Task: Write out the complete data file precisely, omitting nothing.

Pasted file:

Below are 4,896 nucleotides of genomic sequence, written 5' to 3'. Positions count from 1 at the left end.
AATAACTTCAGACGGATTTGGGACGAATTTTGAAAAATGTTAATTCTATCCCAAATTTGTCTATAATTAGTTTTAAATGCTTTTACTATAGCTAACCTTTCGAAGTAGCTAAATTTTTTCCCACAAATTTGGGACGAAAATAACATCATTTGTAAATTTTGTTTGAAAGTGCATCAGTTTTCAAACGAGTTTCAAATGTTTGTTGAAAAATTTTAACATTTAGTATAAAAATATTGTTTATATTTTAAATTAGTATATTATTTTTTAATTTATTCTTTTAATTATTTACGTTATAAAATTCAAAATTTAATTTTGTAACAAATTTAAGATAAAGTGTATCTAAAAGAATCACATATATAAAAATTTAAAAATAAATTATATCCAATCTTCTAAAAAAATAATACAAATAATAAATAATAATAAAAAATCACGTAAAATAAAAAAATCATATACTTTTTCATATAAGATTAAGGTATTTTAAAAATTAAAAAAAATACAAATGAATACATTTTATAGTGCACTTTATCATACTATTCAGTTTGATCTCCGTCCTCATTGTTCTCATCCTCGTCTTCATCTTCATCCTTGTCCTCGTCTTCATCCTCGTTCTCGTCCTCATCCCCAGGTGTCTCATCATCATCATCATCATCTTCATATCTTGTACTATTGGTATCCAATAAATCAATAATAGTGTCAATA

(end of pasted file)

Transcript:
Below are 4,896 nucleotides of genomic sequence, written 5' to 3'. Positions count from 1 at the left end.
AATAACTTCAGACGGATTTGGGACGAATTTTGAAAAATGTTAATTCTATCCCAAATTTGTCTATAATTAGTTTTAAATGCTTTTACTATAGCTAACCTTTCGAAGTAGCTAAATTTTTTCCCACAAATTTGGGACGAAAATAACATCATTTGTAAATTTTGTTTGAAAGTGCATCAGTTTTCAAACGAGTTTCAAATGTTTGTTGAAAAATTTTAACATTTAGTATAAAAATATTGTTTATATTTTAAATTAGTATATTATTTTTTAATTTATTCTTTTAATTATTTACGTTATAAAATTCAAAATTTAATTTTGTAACAAATTTAAGATAAAGTGTATCTAAAAGAATCACATATATAAAAATTTAAAAATAAATTATATCCAATCTTCTAAAAAAATAATACAAATAATAAATAATAATAAAAAATCACGTAAAATAAAAAAATCATATACTTTTTCATATAAGATTAAGGTATTTTAAAAATTAAAAAAAATACAAATGAATACATTTTATAGTGCACTTTATCATACTATTCAGTTTGATCTCCGTCCTCATTGTTCTCATCCTCGTCTTCATCTTCATCCTTGTCCTCGTCTTCATCCTCGTTCTCGTCCTCATCCCCAGGTGTCTCATCATCATCATCATCATCTTCATATCTTGTACTATTGGTATCCAATAAATCAATAATAGTGTCAATA